Background The last decade has seen considerable changes in end-of-life care, with patients living longer and more complex lives. Palliative care staff have to respond and adapt to these changes. Working in palliative care is associated with the stress of caring for people and organisational life (Hospice UK, 2015). Employers therefore have a role in supporting staff to develop techniques to help them cope (Hill et al., 2016).
Aims To develop supportive services to develop and maintain hospice staff resilience
Method A multidisciplinary wellbeing steering group designed a programme of workshops to identify what clinical and non-clinical staff found stressful about their everyday work life and designed interventions to support them. There were common themes across the whole workforce. Initiatives were developed alongside current supportive services (i.e. clinical supervision). These were:
A booklet, ‘Looking after yourself’ supporting a resilient workforce given to all staff and all recruited staff
A non-clinical staff support forum established
A week designated as ‘Resilience week’ with range of workshops offered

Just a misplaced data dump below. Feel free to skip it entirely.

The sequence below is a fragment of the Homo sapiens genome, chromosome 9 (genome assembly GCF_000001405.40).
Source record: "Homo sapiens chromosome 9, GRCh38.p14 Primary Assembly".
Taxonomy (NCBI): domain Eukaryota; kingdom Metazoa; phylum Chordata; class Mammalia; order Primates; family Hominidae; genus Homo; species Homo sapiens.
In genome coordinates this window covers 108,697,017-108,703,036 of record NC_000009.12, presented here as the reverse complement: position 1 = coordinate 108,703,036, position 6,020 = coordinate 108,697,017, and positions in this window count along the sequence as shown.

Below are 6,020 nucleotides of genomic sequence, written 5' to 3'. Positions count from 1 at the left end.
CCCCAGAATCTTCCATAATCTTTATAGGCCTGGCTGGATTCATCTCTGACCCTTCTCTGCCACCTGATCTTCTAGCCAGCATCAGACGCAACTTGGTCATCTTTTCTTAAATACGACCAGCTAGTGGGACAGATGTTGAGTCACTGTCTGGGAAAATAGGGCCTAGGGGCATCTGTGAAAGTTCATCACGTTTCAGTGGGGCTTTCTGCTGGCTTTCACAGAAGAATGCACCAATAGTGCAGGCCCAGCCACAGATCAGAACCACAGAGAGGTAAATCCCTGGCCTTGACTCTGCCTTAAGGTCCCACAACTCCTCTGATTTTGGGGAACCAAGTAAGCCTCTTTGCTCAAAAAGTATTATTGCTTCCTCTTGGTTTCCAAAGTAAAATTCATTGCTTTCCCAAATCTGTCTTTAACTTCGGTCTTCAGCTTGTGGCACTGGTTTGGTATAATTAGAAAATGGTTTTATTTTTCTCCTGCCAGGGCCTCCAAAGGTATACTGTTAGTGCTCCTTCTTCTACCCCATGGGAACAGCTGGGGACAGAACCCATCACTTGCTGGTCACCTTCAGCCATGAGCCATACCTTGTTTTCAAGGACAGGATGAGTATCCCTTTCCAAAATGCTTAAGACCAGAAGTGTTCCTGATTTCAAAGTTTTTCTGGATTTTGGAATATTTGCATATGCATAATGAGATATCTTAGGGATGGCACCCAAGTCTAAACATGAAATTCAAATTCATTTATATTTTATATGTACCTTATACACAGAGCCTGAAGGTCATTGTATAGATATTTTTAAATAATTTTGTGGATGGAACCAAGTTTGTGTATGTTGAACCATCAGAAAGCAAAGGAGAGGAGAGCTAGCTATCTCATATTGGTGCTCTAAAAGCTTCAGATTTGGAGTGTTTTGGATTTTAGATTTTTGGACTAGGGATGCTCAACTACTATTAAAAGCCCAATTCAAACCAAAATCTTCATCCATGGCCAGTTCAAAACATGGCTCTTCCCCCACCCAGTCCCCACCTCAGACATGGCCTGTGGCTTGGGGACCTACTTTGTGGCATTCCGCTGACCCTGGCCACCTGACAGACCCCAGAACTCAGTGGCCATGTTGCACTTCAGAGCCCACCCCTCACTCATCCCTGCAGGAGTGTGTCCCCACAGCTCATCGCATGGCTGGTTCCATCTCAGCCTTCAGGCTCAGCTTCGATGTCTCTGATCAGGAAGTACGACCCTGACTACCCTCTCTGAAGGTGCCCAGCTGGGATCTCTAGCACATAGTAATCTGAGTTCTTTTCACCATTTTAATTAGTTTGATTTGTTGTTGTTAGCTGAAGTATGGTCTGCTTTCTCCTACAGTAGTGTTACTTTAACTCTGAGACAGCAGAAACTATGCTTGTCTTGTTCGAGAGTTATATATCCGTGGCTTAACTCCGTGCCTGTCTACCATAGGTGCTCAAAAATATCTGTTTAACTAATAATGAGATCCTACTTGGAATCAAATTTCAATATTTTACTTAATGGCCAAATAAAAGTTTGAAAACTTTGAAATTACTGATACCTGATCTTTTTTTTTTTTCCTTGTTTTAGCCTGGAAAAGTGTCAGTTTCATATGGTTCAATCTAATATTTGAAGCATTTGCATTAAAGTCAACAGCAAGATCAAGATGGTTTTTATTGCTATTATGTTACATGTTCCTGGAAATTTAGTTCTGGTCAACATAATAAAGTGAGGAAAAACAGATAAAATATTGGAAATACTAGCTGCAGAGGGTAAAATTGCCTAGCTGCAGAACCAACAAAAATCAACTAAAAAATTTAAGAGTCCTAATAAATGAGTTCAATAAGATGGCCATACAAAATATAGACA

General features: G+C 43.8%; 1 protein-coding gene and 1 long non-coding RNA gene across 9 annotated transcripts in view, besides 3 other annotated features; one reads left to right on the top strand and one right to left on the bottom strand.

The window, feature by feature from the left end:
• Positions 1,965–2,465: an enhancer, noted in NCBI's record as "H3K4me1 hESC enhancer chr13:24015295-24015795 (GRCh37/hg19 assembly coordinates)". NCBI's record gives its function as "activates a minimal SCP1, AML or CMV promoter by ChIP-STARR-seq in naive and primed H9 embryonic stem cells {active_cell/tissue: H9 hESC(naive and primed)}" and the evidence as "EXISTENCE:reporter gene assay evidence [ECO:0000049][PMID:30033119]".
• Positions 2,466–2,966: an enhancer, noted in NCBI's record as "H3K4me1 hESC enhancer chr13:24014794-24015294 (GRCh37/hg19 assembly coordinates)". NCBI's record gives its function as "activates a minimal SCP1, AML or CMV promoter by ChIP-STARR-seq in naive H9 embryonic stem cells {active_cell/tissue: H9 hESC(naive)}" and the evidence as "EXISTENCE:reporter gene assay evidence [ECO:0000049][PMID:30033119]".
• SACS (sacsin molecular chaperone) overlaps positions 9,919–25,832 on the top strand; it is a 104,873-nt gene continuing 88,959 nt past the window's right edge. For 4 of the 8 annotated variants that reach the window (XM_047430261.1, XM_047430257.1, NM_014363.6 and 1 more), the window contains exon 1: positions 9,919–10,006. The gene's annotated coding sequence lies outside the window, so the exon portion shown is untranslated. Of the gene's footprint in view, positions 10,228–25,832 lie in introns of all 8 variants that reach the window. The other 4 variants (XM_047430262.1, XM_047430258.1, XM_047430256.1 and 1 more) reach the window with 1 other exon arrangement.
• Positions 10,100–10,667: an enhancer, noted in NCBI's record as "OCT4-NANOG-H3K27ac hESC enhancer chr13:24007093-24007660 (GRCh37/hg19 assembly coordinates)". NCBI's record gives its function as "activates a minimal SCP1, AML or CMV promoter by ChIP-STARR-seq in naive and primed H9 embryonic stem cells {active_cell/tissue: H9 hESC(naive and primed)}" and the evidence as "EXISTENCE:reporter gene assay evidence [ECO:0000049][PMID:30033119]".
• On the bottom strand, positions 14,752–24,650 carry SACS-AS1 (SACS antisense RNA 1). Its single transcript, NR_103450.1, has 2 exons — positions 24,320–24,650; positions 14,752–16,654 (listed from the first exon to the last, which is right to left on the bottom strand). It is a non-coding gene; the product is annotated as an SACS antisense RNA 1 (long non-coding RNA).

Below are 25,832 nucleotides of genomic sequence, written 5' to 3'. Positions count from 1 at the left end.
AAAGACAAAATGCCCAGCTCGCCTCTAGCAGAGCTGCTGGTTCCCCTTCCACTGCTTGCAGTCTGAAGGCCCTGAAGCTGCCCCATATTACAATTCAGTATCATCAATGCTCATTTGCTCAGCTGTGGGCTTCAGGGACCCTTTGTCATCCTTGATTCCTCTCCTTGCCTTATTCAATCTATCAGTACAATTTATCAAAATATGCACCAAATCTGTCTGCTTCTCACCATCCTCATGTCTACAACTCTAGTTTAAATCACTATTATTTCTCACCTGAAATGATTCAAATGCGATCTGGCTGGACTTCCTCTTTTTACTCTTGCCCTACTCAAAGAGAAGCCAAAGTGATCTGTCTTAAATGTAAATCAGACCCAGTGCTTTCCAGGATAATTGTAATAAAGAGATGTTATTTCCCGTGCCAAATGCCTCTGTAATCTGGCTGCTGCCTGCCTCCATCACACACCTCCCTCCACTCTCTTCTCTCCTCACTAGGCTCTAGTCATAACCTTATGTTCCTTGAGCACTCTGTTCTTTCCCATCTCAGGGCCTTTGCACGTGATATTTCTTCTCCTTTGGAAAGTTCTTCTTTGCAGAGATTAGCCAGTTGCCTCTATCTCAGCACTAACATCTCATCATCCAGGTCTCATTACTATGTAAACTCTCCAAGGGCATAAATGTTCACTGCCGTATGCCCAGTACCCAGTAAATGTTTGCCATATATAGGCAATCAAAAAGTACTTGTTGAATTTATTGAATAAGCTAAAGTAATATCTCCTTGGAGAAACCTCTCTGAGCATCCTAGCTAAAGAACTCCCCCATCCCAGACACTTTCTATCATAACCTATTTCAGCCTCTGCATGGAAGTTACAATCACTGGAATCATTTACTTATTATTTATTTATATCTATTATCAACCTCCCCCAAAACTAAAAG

A relaxation CD devised by the therapy team, made available for staff as an MP3 file for free.
Findings 131 attended and 99 individual staff took part in 13 sessions. Of those attending 62% were non-clinical and 38% clinical. Eighty percent of those attending sessions said they would use strategies they learned from the sessions they attended.
Conclusions The engagement and interest during resilience week was extremely positive, we see this as the first of a series of initiatives. Embedding this initiative to safeguard to the mental health and wellbeing is essential and is the start of an ongoing initiative.
Implications for practice To build on the positives outcomes from resilience week more initiatives are required. e.g.
Working with ‘Mind’ to provide mental health awareness training.
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